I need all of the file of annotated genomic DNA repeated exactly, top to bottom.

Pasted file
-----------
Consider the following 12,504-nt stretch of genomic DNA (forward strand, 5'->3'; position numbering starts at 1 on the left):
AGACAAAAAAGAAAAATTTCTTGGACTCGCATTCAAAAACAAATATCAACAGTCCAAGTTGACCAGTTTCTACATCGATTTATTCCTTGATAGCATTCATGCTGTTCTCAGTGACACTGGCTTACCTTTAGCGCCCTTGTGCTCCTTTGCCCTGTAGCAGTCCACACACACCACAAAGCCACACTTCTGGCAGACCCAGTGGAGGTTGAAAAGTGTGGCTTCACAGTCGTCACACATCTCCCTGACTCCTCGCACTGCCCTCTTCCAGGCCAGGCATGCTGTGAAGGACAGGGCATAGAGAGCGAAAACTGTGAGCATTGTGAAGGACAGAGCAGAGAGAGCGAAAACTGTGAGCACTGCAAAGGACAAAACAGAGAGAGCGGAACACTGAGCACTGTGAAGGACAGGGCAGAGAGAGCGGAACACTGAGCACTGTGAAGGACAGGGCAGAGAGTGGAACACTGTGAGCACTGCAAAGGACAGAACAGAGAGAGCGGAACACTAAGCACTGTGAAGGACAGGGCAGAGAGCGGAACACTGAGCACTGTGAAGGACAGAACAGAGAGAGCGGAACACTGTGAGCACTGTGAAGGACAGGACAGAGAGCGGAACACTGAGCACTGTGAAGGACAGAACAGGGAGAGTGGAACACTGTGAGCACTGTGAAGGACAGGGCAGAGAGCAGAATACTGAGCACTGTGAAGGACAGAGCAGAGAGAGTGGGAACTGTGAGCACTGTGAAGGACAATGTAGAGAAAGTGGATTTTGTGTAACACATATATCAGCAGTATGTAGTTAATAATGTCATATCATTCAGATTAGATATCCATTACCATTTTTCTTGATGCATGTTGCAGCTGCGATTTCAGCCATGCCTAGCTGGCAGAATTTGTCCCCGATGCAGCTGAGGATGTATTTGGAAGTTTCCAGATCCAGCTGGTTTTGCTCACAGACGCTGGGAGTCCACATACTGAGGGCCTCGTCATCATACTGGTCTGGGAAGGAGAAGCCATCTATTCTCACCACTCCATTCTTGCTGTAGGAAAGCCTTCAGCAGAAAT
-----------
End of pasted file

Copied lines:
Consider the following 12,504-nt stretch of genomic DNA (forward strand, 5'->3'; position numbering starts at 1 on the left):
AGACAAAAAAGAAAAATTTCTTGGACTCGCATTCAAAAACAAATATCAACAGTCCAAGTTGACCAGTTTCTACATCGATTTATTCCTTGATAGCATTCATGCTGTTCTCAGTGACACTGGCTTACCTTTAGCGCCCTTGTGCTCCTTTGCCCTGTAGCAGTCCACACACACCACAAAGCCACACTTCTGGCAGACCCAGTGGAGGTTGAAAAGTGTGGCTTCACAGTCGTCACACATCTCCCTGACTCCTCGCACTGCCCTCTTCCAGGCCAGGCATGCTGTGAAGGACAGGGCATAGAGAGCGAAAACTGTGAGCATTGTGAAGGACAGAGCAGAGAGAGCGAAAACTGTGAGCACTGCAAAGGACAAAACAGAGAGAGCGGAACACTGAGCACTGTGAAGGACAGGGCAGAGAGAGCGGAACACTGAGCACTGTGAAGGACAGGGCAGAGAGTGGAACACTGTGAGCACTGCAAAGGACAGAACAGAGAGAGCGGAACACTAAGCACTGTGAAGGACAGGGCAGAGAGCGGAACACTGAGCACTGTGAAGGACAGAACAGAGAGAGCGGAACACTGTGAGCACTGTGAAGGACAGGACAGAGAGCGGAACACTGAGCACTGTGAAGGACAGAACAGGGAGAGTGGAACACTGTGAGCACTGTGAAGGACAGGGCAGAGAGCAGAATACTGAGCACTGTGAAGGACAGAGCAGAGAGAGTGGGAACTGTGAGCACTGTGAAGGACAATGTAGAGAAAGTGGATTTTGTGTAACACATATATCAGCAGTATGTAGTTAATAATGTCATATCATTCAGATTAGATATCCATTACCATTTTTCTTGATGCATGTTGCAGCTGCGATTTCAGCCATGCCTAGCTGGCAGAATTTGTCCCCGATGCAGCTGAGGATGTATTTGGAAGTTTCCAGATCCAGCTGGTTTTGCTCACAGACGCTGGGAGTCCACATACTGAGGGCCTCGTCATCATACTGGTCTGGGAAGGAGAAGCCATCTATTCTCACCACTCCATTCTTGCTGTAGGAAAGCCTTCAGCAGAAAT